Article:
Dr. Leftwich is focused on the fundamentals while adapting traditional engineering experiments for at-home data collection.
By Kristen Mitchell
George Washington University associate professor Megan Leftwich often reminds her students that fluid mechanics isn’t supposed to be easy. Studying the behavior of liquids and gases combines physics, engineering and a lot of math—making mastery of the subject fundamental for the mechanical and aerospace engineers of tomorrow.
“I tell my students, if you go into the world and you say, ‘my fluid mechanics course was easy,’ you probably had a bad fluid mechanics course,” she said. “It’s just a hard subject, and there’s kind of no way around that.”
This fall presents a new challenge—transitioning the rigorous School of Engineering and Applied Science Fluid Mechanics I to a virtual format. Dr. Leftwich, a fluid dynamicist by training, spent the summer recording lectures, adapting lab components and reworking assignments to meet that challenge.
“I really strongly believe in our fundamental engineering courses,” she said. “I enjoy teaching some of these bigger, harder, ‘let’s really get our feet wet’ type of courses.”
About 70 students, primarily juniors, are enrolled in her class for fall. The course is a requirement for mechanical and aerospace engineering and civil and environmental engineering majors, however upperclassmen students majoring in biomedical engineering often take the course as a technical elective. Students will meet virtually three times a week for synchronous lectures and lab sessions.
Dr. Leftwich will split class time in the live lecture sessions, meeting with half of her students at one time using Blackboard Collaborate Ultra. During this time they will work through problem sets, do demonstrations and discuss questions. Students will view lectures outside of class as part of a flipped classroom model.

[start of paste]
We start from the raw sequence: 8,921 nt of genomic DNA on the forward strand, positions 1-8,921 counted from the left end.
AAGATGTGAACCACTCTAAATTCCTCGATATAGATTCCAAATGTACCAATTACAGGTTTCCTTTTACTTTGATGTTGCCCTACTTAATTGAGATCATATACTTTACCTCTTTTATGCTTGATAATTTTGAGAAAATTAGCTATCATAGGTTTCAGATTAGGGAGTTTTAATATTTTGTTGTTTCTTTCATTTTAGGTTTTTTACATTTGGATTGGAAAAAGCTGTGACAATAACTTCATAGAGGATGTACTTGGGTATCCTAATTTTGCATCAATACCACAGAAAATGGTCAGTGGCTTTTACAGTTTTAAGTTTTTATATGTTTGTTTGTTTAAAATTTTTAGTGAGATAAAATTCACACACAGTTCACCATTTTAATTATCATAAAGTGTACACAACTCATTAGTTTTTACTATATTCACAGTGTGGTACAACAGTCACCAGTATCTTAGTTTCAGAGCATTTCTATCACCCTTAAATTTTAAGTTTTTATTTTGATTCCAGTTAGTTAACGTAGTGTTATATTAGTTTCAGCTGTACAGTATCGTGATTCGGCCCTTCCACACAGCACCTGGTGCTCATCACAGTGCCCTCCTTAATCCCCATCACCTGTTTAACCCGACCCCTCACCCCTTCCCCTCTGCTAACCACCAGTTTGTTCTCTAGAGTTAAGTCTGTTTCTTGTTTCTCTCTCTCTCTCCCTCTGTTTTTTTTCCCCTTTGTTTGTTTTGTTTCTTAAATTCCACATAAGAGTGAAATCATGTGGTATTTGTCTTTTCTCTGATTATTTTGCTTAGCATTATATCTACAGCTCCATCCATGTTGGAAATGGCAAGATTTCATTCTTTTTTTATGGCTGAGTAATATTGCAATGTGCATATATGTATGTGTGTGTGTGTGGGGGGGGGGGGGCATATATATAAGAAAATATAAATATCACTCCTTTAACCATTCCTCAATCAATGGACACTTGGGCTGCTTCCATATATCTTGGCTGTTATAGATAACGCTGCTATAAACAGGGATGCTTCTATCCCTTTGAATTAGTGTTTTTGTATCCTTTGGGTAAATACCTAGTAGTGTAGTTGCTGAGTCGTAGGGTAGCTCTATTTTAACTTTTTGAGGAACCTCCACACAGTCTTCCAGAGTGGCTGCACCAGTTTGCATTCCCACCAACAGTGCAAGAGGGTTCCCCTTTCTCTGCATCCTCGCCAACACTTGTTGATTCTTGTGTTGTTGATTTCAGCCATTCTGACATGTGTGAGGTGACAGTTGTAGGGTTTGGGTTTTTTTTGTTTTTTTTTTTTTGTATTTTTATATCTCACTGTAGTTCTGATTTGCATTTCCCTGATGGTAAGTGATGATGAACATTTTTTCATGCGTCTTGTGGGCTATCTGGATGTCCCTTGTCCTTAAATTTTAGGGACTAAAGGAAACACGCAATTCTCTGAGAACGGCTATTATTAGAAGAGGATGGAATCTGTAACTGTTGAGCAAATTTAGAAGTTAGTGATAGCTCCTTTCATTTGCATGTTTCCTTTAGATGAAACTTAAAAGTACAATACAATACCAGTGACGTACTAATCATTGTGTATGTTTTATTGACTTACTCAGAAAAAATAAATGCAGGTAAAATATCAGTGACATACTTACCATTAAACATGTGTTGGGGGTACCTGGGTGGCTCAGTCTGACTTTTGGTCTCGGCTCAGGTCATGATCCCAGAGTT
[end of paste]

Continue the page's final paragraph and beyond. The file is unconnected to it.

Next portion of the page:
While some labs will be transitioned to live demonstrations by teaching assistants or moved to courses students are likely to take next year, others will be adapted for at-home data collection. For example, during an in-person lab held in previous semesters, students used class time to construct tin foil boats and fill them with pennies until they sink to study buoyancy. Using data collected during the experiment, the class plots the volume of the boat versus the mass of the pennies.
This fall students will complete the same lab from home. Each student will be asked to construct a boat and carry out the experiment, then record their findings in a Google spreadsheet. If a student can’t find pennies but has dimes or quarters, they will convert the mass as needed.
Students also will work in small groups to tackle ethical questions of engineering. The students will be assigned ethical scenarios in the workplace, research relevant case studies on how they should respond and present their answers to the class. This is an assignment that translates to the virtual environment with relative ease, Dr. Leftwich said.
“Even though students are all over the place, there’s so many ways for them to connect virtually,” she said.
More than ever faculty are working to be available to students, Dr. Leftwich said. She has been talking with colleagues about best practices they learned from the spring virtual learning period and plans to use a Slack channel to hold virtual office hours.
She encourages students to be proactive and reach out to instructors and teaching assistants before they fall behind. Putting in the time needed to comprehend challenging material can make all the difference, she said.
“Now more than ever I think students need to take responsibility for their own learning,” she said. “Often, students very much feel like they need to be taught, and the reality is, you learn much better when you teach yourself.”